Feeds

RFID chip implants linked to cancer in animals

Not fit for dogs?

Secure remote control for conventional and virtual desktops

You might not want to chip granny afterall. Studies on animals discovered high incidents of tumours close to the sites of RFID chip implants.

The findings from studies dating from the 1990s up to last year suggesting implanted chips "induced" malignant tumors in some lab mice and rats are by no means conclusive (even in the case of animals), but raise serious question marks about the FDA's decision to approve the implantation of RFID chips, a decision that gave the go-ahead to controversial human chipping firm VeriChip in 2005.

The studies, which would likely have lain on the shelf gathering dust had they not been unearthed by AP, have reignited the debate about the technology.

Cancer specialists who reviewed the research for AP backed a call for further research before RFID transponders become widely used. Some said they would oppose plans by any family members to receive implants.

Almost 2,000 glass-encased RFID transponders have been implanted in humans worldwide, according to figures from VeriChip. The firm maintains that its technology is safe. VeriChip said that other studies have concluded that microchip implants do not trigger malignant tumors in animals. It also argues that millions of cats and dogs have "safely received" a similar microchip to the type it uses over the past 15 years.

Nonetheless critics have been quick to seize on the research as a reason for would-be punters to avoid implanted RFID chips like the plague. Dr. Katherine Albrecht, founder and director of Caspian Consumer Privacy, an anti-chipping campaigner who has campaigned against the technology for years said that "this kind of negative publicity spells the beginning of the end for VeriChip and their plans to chip us all like barcoded packages of meat". ®

Internet Security Threat Report 2014

More from The Register

next story
MEN: For pity's sake SLEEP with LOTS of WOMEN - and avoid Prostate Cancer
And, um, don't sleep with other men. If that's what worries you
Voyager 1 now EIGHTEEN LIGHT HOURS from home
Almost 20 BEEELION kilometres from Sol
HUGE SHARK as big as a WWII SUBMARINE died out, allowing whales to exist
Who'd win a fight: Megalodon or a German battleship?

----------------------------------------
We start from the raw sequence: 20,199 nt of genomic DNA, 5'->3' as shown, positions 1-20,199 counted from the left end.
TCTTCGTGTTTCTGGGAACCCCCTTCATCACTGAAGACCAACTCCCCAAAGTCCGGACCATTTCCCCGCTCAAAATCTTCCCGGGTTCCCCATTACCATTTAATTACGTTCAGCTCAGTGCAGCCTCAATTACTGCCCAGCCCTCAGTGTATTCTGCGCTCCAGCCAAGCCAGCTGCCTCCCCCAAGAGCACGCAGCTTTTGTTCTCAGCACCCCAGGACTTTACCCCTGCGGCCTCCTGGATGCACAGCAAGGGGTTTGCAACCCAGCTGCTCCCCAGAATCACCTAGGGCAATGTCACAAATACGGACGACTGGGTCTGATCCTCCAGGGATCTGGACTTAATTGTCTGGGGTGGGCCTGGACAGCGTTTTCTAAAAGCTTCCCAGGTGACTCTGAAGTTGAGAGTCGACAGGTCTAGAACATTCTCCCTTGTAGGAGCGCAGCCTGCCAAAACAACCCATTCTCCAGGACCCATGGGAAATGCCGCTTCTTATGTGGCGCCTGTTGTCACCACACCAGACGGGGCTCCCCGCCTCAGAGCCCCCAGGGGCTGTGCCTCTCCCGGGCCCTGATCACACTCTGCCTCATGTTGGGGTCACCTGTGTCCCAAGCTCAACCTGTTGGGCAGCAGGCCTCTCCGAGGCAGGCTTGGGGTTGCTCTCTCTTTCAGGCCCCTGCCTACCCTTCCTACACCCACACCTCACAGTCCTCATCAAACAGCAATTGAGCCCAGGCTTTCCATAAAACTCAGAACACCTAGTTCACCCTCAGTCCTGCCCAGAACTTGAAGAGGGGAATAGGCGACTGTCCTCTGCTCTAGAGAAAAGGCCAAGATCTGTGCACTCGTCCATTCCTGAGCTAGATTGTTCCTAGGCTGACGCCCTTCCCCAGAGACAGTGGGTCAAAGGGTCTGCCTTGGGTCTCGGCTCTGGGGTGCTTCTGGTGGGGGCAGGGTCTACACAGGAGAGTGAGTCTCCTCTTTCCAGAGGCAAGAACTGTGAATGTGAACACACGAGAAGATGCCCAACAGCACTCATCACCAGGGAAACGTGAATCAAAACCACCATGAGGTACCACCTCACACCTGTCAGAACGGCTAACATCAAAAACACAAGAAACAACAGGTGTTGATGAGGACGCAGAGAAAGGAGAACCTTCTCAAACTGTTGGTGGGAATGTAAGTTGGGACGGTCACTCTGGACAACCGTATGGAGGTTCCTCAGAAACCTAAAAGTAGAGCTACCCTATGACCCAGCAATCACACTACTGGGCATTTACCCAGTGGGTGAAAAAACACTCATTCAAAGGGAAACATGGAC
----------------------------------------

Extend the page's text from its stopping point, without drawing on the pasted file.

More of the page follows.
Jim Beam me up, Scotty! WHISKY from SPAAACE returns to Earth
They're insured for $1m, before you thirsty folks make plans
ROGUE SAIL BOAT blocks SPACE STATION PODULE blastoff
Er, we think our ISS launch beats your fishing expedition
Comet Siding Spring revealed as flying molehill
Hiding from this space pimple isn't going to do humanity's reputation any good
BAE points electromagnetic projectile at US Army
Railguns for 'Future fighting vehicle'
OK Google, do I have CANCER?
Company talks up pill that would spot developing tumors
prev story

Whitepapers

Why cloud backup?
Combining the latest advancements in disk-based backup with secure, integrated, cloud technologies offer organizations fast and assured recovery of their critical enterprise data.
A strategic approach to identity relationship management
ForgeRock commissioned Forrester to evaluate companies’ IAM practices and requirements when it comes to customer-facing scenarios versus employee-facing ones.
Reg Reader Research: SaaS based Email and Office Productivity Tools
Read this Reg reader report which provides advice and guidance for SMBs towards the use of SaaS based email and Office productivity tools.
Top 5 reasons to deploy VMware with Tegile
Data demand and the rise of virtualization is challenging IT teams to deliver storage performance, scalability and capacity that can keep up, while maximizing efficiency.
Mitigating web security risk with SSL certificates
Web-based systems are essential tools for running business processes and delivering services to customers.